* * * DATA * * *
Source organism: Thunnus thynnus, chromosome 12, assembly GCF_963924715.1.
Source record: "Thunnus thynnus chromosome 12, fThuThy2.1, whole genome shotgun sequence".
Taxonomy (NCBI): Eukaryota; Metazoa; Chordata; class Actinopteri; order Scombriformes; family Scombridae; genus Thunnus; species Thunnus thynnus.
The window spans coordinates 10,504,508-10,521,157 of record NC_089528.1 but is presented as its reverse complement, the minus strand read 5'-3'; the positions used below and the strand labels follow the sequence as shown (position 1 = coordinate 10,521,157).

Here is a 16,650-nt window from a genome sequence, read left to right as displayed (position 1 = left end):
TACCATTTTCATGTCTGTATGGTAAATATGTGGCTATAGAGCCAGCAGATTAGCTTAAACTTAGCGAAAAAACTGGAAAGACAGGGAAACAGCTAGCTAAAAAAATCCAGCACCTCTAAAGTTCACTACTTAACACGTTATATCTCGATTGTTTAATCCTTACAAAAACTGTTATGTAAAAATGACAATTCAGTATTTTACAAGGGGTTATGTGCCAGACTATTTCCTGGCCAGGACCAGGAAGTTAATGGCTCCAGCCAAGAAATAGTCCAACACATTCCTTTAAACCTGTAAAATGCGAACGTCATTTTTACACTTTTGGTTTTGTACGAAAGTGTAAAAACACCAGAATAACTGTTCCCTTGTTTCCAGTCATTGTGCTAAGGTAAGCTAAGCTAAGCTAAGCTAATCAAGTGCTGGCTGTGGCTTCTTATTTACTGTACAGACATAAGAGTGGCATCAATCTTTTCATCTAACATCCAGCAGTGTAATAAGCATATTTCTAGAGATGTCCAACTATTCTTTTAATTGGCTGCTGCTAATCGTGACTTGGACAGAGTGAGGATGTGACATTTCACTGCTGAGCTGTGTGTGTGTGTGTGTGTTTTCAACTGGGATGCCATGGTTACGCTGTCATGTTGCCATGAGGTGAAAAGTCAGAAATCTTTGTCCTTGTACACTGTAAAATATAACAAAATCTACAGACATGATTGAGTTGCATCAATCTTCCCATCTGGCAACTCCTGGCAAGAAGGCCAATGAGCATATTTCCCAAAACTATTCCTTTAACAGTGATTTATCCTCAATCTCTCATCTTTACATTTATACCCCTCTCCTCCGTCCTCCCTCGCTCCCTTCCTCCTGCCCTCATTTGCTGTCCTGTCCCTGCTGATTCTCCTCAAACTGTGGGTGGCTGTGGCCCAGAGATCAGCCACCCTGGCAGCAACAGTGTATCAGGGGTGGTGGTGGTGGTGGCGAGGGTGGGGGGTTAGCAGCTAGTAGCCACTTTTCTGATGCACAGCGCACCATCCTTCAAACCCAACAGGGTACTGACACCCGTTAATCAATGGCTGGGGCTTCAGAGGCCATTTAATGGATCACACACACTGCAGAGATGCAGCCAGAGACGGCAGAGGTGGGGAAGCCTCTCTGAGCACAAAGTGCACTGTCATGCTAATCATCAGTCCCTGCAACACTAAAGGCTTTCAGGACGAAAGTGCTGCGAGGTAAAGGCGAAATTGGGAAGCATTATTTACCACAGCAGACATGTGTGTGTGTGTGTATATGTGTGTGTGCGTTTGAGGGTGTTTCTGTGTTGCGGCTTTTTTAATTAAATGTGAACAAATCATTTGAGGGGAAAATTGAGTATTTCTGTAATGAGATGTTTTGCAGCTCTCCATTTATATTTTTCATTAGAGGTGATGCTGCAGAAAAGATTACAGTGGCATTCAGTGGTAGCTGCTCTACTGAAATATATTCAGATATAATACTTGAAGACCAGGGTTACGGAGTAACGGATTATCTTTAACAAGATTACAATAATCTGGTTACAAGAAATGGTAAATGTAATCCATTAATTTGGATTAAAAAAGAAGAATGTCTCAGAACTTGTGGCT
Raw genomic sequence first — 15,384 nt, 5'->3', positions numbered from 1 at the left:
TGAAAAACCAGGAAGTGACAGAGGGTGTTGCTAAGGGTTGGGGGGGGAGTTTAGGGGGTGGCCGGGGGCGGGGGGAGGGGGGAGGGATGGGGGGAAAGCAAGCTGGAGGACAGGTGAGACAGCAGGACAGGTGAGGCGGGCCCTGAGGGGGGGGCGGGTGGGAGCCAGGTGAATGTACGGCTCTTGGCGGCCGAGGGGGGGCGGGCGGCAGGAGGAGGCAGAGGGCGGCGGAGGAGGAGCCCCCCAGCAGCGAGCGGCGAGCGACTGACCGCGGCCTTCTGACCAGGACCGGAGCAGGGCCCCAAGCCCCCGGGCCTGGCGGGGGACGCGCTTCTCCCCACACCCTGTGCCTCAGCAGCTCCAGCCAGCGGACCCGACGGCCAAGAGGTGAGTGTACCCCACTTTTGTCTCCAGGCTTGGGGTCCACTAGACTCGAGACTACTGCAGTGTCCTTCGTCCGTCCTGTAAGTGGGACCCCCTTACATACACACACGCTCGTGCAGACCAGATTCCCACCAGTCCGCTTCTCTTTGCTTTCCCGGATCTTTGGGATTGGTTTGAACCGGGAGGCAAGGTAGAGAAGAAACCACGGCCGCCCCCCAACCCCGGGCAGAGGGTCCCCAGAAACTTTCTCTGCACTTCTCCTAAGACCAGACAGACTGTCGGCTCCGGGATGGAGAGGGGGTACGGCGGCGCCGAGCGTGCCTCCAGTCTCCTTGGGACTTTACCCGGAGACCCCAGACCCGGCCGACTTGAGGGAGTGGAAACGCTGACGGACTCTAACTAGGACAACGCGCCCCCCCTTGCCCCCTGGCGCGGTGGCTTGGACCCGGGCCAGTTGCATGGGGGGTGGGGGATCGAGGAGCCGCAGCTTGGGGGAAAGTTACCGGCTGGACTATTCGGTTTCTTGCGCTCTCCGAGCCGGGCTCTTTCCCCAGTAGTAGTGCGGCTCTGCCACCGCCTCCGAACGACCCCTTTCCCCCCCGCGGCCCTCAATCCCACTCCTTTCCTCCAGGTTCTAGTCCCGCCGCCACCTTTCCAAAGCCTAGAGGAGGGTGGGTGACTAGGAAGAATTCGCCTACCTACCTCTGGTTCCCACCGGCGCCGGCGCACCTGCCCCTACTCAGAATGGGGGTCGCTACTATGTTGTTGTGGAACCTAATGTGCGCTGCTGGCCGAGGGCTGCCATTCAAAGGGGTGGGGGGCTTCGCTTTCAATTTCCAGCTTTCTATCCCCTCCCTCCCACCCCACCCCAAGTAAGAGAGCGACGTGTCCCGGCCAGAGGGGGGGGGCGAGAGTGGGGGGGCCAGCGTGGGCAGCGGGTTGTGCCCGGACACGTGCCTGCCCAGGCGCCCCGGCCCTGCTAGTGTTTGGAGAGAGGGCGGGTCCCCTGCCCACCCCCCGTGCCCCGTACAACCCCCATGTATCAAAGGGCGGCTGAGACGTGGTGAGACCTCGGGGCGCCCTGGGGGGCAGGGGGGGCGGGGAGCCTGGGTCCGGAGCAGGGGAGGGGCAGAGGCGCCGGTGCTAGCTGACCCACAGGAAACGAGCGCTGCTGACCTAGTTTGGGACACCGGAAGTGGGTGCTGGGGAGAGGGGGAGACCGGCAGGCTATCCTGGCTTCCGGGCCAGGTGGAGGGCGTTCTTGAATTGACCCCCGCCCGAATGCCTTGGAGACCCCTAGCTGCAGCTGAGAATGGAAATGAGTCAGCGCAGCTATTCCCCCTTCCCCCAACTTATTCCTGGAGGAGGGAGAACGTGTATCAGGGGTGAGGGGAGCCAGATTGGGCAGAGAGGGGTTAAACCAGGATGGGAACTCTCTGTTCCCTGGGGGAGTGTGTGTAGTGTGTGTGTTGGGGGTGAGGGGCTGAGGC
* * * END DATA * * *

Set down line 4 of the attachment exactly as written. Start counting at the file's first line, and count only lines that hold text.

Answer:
The window spans coordinates 10,504,508-10,521,157 of record NC_089528.1 but is presented as its reverse complement, the minus strand read 5'-3'; the positions used below and the strand labels follow the sequence as shown (position 1 = coordinate 10,521,157).